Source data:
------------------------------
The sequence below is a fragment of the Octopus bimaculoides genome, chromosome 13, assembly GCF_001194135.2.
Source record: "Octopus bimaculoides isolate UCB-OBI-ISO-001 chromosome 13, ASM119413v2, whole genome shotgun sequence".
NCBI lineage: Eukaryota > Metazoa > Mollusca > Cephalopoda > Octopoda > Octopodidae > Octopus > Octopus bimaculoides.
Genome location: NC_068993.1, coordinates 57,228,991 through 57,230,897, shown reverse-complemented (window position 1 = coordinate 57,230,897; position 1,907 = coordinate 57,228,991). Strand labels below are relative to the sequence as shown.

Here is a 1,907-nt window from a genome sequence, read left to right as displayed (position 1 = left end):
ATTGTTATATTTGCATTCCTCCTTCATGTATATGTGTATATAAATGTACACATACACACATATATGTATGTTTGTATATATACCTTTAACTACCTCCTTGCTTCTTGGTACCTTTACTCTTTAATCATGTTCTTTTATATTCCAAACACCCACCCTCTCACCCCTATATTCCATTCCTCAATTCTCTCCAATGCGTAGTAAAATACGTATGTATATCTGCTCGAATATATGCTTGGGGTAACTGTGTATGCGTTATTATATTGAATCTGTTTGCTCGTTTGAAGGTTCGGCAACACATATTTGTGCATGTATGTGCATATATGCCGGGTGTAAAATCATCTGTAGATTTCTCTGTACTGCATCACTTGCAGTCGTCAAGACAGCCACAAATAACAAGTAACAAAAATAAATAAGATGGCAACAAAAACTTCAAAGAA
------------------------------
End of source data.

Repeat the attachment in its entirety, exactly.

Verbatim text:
The sequence below is a fragment of the Octopus bimaculoides genome, chromosome 13, assembly GCF_001194135.2.
Source record: "Octopus bimaculoides isolate UCB-OBI-ISO-001 chromosome 13, ASM119413v2, whole genome shotgun sequence".
NCBI lineage: Eukaryota > Metazoa > Mollusca > Cephalopoda > Octopoda > Octopodidae > Octopus > Octopus bimaculoides.
Genome location: NC_068993.1, coordinates 57,228,991 through 57,230,897, shown reverse-complemented (window position 1 = coordinate 57,230,897; position 1,907 = coordinate 57,228,991). Strand labels below are relative to the sequence as shown.

Here is a 1,907-nt window from a genome sequence, read left to right as displayed (position 1 = left end):
ATTGTTATATTTGCATTCCTCCTTCATGTATATGTGTATATAAATGTACACATACACACATATATGTATGTTTGTATATATACCTTTAACTACCTCCTTGCTTCTTGGTACCTTTACTCTTTAATCATGTTCTTTTATATTCCAAACACCCACCCTCTCACCCCTATATTCCATTCCTCAATTCTCTCCAATGCGTAGTAAAATACGTATGTATATCTGCTCGAATATATGCTTGGGGTAACTGTGTATGCGTTATTATATTGAATCTGTTTGCTCGTTTGAAGGTTCGGCAACACATATTTGTGCATGTATGTGCATATATGCCGGGTGTAAAATCATCTGTAGATTTCTCTGTACTGCATCACTTGCAGTCGTCAAGACAGCCACAAATAACAAGTAACAAAAATAAATAAGATGGCAACAAAAACTTCAAAGAA